Another advantage that waterway transport offers compared to other alternative modes of transport is its environmental impact. Owing to carrying much more cargo at one time, the environmental footprint is lower. It means less emission of greenhouse gases that cause the global problems of air pollution and climate change.
Again, according to the evaluations of the World Shipping Council, the transportation of 1 ton of goods from Melbourne, Australia, to the Port of Long Beach (12,770 kilometers / 8,000 miles) in California by sea causes less carbon dioxide (CO2) emissions than the transport of the same goods from Dallas, Texas, to Long Beach (2,307 km).
Similarly, shipping 1 ton of goods from Vietnam-Ho Chi Mint City Port to Tianjin-China (3,327 km) by sea causes fewer emissions than trucking the same goods from Wuhan to Tianjin (988 km) within China. This situation highlights water transport as the most environmentally and climate friendly option in the transportation sector.
Turkey has a unique geography. In addition to being surrounded by seas on three sides, it is located at the junction of important continents such as Asia, Europe and Africa. Therefore, it is in a position that brings Asia to Europe, and Russia to the Middle East by water. Turkey, which is located on many energy and trade route transit routes, wants to benefit from this natural advantage. In this respect, maritime activities in Turkey are gaining strength.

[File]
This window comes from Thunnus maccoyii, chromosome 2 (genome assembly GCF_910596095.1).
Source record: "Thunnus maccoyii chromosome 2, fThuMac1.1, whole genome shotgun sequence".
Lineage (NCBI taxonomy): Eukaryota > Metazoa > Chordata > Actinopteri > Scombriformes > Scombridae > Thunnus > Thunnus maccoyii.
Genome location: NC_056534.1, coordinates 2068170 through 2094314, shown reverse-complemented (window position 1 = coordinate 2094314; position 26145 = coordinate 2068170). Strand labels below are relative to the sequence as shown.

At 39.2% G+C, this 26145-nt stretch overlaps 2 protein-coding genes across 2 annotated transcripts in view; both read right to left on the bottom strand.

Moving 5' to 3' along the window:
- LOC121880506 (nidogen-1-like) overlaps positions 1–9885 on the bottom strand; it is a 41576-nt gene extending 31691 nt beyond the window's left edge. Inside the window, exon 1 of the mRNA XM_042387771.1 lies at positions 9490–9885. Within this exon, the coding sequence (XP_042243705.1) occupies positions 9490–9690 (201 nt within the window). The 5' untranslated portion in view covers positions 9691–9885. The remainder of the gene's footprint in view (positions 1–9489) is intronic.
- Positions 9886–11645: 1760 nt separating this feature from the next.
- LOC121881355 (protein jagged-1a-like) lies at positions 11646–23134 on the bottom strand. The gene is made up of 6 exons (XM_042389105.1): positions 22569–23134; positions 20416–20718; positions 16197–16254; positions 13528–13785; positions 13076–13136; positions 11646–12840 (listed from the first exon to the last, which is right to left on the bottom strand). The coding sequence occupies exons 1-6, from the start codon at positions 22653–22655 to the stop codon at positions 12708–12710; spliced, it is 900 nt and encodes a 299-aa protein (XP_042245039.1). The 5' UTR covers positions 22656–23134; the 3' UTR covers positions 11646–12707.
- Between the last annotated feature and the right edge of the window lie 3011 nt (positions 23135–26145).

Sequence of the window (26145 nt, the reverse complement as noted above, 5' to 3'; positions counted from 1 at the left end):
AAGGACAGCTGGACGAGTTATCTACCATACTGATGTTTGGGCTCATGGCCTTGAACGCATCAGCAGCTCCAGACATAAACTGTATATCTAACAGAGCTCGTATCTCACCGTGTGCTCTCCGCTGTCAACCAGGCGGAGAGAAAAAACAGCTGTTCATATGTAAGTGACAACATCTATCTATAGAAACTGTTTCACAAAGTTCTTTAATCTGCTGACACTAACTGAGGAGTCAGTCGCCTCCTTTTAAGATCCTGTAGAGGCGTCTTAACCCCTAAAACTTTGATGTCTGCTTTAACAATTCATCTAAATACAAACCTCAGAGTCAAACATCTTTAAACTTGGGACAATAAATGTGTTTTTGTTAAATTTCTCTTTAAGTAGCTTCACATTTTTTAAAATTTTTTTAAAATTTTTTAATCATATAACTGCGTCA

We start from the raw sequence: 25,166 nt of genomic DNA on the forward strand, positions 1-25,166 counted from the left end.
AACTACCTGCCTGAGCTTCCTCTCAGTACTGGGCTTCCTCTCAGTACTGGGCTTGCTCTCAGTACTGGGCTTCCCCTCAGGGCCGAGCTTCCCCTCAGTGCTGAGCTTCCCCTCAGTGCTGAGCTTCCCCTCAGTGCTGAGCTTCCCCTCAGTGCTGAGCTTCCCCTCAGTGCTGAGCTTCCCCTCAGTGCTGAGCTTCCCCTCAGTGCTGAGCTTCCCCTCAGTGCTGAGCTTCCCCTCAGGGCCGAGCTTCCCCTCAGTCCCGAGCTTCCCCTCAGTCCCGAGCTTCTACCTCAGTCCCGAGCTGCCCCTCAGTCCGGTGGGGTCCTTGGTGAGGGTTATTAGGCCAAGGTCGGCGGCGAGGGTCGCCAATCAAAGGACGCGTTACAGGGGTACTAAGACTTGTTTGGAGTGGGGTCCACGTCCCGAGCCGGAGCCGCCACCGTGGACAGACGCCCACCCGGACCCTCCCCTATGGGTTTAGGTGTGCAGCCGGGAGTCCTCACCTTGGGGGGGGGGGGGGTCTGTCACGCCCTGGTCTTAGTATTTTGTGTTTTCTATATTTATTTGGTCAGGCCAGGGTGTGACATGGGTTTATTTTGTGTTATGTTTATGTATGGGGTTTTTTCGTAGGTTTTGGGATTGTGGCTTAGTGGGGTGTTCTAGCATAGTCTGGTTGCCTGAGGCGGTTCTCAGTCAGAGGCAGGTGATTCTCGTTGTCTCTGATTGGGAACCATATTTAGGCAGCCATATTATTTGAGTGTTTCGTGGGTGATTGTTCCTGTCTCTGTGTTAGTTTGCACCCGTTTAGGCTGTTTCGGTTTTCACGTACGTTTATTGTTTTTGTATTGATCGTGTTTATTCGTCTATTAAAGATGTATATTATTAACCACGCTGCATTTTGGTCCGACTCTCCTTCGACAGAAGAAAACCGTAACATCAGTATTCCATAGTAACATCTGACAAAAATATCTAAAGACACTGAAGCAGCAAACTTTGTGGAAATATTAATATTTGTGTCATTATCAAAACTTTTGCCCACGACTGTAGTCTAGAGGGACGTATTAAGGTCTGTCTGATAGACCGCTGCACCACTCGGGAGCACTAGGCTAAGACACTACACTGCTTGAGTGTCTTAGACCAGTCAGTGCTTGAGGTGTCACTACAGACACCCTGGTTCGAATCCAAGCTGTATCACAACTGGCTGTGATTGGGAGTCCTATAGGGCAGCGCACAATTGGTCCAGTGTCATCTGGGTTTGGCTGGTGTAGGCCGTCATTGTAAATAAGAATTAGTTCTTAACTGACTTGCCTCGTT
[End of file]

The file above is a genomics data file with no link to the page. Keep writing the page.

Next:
According to the 2018 Maritime Sector Report of the Ministry of Transport and Infrastructure, the Turkish-owned maritime merchant fleet ranked 19th in the world with a capacity of 8.9 million DWT in 2003, and with the investment made, this value reached 28.6 million DWT in 2017, a threefold increase.
This growth was also reflected in the world rankings, boosting Turkey to 15th place. There are exponential increases in the amount of cargo and containers handled at our ports. According to Port Operators Association of Turkey (TÜRKLIM), Turkey went from handling 2.5 million TEU in 2003 to 11 million TEU in 2019. In the same period, the amount of cargo handled increased 2.5 times to 460 million tons.
One of the places that have an active role in the development of maritime activities in Turkey is the Straits. The Bosporus, the gateway of the Black Sea to the world, is one of the busiest waterways in the world in this respect. Countries such as Russia, Georgia, Ukraine, Moldova and Romania are connected to Asia and Africa by water through the Bosporus.
Home to many civilizations, connecting two continents, the capital of history and culture, Istanbul is sandwiched between two seas. The city has played host to many civilizations that have shaped history such as the Romans, Byzantines and Ottomans, formed by their cultures and brought to life with their works.
Although some of them were damaged, many historical masterpieces such as mansions and palaces, especially in the Bosporus region, have been preserved until today, inviting hundreds of thousands of visitors to witness this unique beauty.
The Bosporus passes through the middle of Istanbul – a metropolis with a history of 3,000 years and a population of more than 16 million, declared as the "cultural heritage of the world" by UNESCO – and winds through the historical sites of the city.
However, this city of civilizations faces a great risk. The increasing ship traffic every year and the ever-increasing dangerous cargo that passes through pose a threat that hangs like a black shadow over the historically momentous Bosporus region. When we evaluate Istanbul, the cradle of civilizations, from this point of view, the damages that potential accidents can cause to historical artifacts, the natural environment and the marine ecosystem in the region will be immeasurable.